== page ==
PLT3940 - Power and (in)justice in world politics
6 points, SCA Band 1, 0.125 EFTSL
Undergraduate Faculty of Arts
Leader(s): Terry Macdonald
Clayton First semester 2009 (Day)
This unit explores tensions between the moral imperatives of 'global justice', and the practical realities of international power-politics (or 'Realpolitik').
The unit examines several normative (ethical) theories of justice, which attempt to explain what citizens of different societies owe to one another in three key areas: the distribution of resources; the exercise of political power; and compensation for past wrongs.
It then analyses how the dynamics of global power-politics can undermine the pursuit of these forms of justice, and explores some institutional innovations aimed at better aligning these political dynamics with the moral imperatives of global justice.
Upon successful completion of this unit students will be able to demonstrate:
- An understanding of key normative (ethical) concepts and theories of global justice. These include: theories of 'distributive' justice (concerned with the just distribution of resources across the world population); theories of 'political' justice (concerned with the just and democratic exercise of political power on a global stage); and 'restorative' justice (concerned with just compensation for past wrongs, such as those associated with past war and colonization).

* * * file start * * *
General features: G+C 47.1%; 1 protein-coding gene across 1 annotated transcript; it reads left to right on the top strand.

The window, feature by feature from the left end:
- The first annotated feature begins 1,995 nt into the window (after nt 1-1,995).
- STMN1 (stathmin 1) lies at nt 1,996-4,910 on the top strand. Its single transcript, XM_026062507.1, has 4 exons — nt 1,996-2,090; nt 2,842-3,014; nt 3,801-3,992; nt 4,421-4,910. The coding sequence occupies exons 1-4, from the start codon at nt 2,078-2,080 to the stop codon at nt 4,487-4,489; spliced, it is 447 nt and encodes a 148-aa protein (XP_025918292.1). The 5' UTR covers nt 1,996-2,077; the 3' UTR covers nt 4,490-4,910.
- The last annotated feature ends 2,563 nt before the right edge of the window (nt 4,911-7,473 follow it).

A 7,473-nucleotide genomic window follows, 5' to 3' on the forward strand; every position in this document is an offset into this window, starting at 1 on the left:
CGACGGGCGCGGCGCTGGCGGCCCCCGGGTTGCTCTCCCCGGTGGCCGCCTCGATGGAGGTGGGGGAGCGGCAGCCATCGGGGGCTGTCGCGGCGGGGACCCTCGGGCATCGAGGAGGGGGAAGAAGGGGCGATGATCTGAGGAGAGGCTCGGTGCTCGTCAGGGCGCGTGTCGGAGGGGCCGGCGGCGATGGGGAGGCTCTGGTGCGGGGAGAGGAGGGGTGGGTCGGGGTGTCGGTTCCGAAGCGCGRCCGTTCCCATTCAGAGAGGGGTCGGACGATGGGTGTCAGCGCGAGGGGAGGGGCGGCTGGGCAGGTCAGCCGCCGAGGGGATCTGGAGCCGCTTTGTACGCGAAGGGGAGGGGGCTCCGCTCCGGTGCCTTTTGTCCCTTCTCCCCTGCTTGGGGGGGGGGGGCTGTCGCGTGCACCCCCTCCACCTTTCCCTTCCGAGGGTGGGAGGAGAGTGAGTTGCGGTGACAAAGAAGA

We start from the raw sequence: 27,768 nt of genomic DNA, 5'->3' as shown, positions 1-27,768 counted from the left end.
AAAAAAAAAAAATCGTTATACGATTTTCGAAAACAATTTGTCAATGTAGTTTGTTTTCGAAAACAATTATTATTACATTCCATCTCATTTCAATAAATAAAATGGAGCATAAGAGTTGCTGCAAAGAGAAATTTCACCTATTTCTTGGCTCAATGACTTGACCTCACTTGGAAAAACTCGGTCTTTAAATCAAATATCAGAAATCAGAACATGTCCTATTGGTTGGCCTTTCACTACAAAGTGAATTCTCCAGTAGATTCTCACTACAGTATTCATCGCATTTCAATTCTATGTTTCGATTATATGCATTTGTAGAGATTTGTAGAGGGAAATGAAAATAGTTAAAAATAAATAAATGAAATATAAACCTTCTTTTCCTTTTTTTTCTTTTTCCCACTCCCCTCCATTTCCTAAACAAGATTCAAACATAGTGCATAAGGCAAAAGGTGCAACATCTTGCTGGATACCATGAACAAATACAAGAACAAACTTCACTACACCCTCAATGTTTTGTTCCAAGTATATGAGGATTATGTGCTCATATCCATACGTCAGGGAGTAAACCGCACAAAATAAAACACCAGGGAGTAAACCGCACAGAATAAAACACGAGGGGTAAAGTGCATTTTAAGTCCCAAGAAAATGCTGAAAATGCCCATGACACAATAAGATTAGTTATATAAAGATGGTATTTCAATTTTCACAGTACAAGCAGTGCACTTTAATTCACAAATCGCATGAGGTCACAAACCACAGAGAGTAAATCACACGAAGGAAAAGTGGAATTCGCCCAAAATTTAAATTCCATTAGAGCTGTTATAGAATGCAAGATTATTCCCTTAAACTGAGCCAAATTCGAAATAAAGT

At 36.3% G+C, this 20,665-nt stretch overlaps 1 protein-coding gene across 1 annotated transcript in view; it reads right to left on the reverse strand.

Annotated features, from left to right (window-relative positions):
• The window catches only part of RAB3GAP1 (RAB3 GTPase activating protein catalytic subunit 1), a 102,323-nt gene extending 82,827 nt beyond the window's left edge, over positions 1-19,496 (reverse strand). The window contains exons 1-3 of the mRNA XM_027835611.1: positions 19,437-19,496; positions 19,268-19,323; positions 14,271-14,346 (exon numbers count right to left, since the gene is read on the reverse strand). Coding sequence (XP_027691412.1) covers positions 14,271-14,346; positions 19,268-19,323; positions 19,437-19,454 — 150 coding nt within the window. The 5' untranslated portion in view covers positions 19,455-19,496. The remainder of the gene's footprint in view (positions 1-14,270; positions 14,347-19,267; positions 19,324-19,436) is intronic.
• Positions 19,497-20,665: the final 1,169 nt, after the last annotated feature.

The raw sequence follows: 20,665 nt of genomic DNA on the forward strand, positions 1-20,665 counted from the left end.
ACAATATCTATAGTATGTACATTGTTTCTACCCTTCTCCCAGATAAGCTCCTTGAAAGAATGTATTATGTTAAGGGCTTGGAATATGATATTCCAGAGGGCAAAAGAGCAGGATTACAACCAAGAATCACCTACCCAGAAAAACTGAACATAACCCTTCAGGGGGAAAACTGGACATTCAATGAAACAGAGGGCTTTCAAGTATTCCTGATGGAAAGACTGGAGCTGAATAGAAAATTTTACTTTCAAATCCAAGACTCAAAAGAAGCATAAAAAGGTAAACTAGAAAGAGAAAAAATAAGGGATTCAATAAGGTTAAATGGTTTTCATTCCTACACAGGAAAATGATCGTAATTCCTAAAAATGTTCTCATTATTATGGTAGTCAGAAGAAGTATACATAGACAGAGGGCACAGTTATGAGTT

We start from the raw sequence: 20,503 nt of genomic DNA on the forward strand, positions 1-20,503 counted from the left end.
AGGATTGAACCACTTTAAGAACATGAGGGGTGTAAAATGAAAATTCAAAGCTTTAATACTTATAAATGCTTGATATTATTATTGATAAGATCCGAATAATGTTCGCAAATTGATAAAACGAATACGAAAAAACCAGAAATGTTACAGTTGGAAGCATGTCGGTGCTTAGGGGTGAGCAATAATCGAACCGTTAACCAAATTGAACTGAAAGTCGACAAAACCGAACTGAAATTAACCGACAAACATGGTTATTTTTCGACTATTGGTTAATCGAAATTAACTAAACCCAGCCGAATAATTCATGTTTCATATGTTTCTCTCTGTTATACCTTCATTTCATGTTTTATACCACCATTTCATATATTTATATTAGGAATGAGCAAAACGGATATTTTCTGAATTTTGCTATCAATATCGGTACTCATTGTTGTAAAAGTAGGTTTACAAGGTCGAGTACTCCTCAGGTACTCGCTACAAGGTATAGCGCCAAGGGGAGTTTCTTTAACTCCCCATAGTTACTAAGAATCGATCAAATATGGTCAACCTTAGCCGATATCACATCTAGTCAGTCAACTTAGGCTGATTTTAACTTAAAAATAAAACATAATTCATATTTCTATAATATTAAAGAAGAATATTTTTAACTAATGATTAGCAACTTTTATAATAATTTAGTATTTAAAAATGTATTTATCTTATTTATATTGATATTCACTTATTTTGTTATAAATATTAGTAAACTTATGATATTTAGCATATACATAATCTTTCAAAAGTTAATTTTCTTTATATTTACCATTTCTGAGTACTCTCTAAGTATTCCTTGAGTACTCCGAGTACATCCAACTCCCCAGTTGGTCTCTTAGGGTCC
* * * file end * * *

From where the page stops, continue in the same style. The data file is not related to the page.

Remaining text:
- An understanding of the concept of 'power' in world politics, and of how the political realities of international power-politics (or 'Realpolitik') undermine the pursuit of many ideals of 'global justice' in practice.
- An understanding of some key global institutions (and new institutional proposals) aimed at regulating the exercise of power in world politics to make it better comply with principles of global justice. These include institutions aimed at the following: the regulation of state power through International Organizations and International Law; the regulation and accountability of powerful private Corporations and private security companies; the regulation and accountability of International Non-Governmental Organizations (NGOs); and the design of a just cosmopolitan institutional structure.
- An ability to apply some normative (ethical) theoretical concepts and critical analytical methods to practical problems of global policy and institutional design.
- Enhanced skills in the formulation and development of an independent research project focused on focused on debates about justice and power in world politics.
Oral presentation of topics (equivalent to 500 words): 10%
Essay (2000 words): 40%
Examination (2 hours): 50%
One 1-hour seminar and one 1-hour tutorial per week
A first-year sequence in Politics or permission